A jury was told by prosecutors how the teenager, who cannot be named, had researched bomb-making extensively and constructed a device that, with the addition of gunpowder and a fuse, could have been a "viable CO2 bomb" of the type used "to cause maximum harm and death to civilians".
He will be sentenced at Leeds Crown Court next month after he was convicted on Thursday of one count of making an explosive substance and three counts of possession of a document likely to be useful to a person committing or preparing an act of terrorism.
A jury of four women and eight men found the boy guilty of the offences after three days of deliberation but cleared him of the more serious offence of making an explosive substance with intent.
Judge Geoffrey Marson QC told the teenager: "I'm going to adjourn sentence for the preparation of reports and you'll be brought back to court for sentence some time in the week beginning June 10.
"All sentencing options remain open."
The jury was told that the teenager told fellow pupils he was going to "go on a rampage" and "kill many people" just weeks after making the device.
He had also told students a year previously that he was going to carry out a school shooting and had praised Adolf Hitler, Leeds Crown Court heard.
Prosecutors said the boy developed an interest in extremist far-right ideology and his searches on the internet became "progressively dark", accessing videos and information about murder, torture and mutilation.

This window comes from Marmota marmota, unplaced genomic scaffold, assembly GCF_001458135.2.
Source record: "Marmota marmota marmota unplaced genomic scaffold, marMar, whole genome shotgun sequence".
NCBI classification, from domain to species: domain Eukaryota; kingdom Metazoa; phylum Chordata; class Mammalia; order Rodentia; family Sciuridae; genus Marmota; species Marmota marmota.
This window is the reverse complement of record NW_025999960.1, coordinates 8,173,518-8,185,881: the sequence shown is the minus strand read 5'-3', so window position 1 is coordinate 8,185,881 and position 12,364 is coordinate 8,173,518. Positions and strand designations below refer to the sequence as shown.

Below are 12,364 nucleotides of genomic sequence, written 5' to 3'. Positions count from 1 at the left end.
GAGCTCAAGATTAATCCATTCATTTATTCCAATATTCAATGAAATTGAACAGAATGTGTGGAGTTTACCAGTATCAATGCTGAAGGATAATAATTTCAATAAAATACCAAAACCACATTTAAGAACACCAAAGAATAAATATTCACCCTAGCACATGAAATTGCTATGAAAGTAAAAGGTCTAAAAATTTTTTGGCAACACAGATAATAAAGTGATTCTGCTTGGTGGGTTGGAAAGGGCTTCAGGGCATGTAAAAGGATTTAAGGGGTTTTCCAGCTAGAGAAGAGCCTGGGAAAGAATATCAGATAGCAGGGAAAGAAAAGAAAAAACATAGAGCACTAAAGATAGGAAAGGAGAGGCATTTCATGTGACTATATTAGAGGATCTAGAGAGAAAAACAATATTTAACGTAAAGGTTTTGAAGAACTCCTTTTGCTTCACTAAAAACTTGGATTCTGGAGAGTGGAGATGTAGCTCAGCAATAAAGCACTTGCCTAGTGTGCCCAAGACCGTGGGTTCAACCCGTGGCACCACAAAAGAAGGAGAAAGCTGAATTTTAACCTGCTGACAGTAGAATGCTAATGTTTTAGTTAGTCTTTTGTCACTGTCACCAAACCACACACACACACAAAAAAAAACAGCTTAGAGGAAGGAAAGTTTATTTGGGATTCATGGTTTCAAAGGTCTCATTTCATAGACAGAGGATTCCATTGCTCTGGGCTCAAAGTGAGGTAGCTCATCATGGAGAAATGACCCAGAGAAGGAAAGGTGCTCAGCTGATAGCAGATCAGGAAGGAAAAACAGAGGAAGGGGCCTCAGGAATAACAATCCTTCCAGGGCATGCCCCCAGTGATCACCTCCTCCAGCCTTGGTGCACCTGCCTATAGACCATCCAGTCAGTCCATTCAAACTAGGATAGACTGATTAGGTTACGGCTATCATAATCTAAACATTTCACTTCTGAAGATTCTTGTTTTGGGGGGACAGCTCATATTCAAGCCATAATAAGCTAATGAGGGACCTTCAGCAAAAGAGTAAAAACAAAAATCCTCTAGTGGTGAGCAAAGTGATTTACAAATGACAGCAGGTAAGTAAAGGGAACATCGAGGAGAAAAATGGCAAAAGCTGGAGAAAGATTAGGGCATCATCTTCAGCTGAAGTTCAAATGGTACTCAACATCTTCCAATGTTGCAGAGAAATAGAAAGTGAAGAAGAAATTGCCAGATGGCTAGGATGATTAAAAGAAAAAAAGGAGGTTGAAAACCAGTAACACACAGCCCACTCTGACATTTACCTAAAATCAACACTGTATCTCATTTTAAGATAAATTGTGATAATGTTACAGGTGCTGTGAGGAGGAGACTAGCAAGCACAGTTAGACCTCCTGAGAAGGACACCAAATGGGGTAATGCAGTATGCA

Paul Greaney QC, prosecuting, said: "He actually constructed a device that, with the simple addition of gunpowder, such as might have been obtained from fireworks, and a basic fuse would have been a viable CO2 bomb.
"Furthermore, he had loaded that device with shrapnel, such as is commonly used by bomb-makers to cause maximum harm and death to civilians."
The boy first came to the attention of police aged 13 and was referred to Prevent, the Government's counter-terrorism strategy, just a year later in 2017, the court heard.
In July 2018, Prevent received information that the boy had told fellow pupils he was going to go on a rampage, aiming to kill many people and then be shot by the police or kill himself.
This led to a search of his home in Bradford, West Yorkshire, where items were found including two carbon dioxide canisters joined together and an assortment of nails, tacks and panel pins.
The court heard that he searched for and watched videos about the English Defence League, attacks on Muslims, the Columbine High School massacre and murder and mutilation.
Giving evidence in his defence, the boy told the jury that he made extreme comments because he was showing off and "being stupid".
He said that the device found in his bedroom was a fake bomb he had made to show off to his friends.
The teenager, who stood in the dock with three security guards and wearing a suit, showed no emotion when the jury foreman returned the verdicts and as he was taken down to the cells.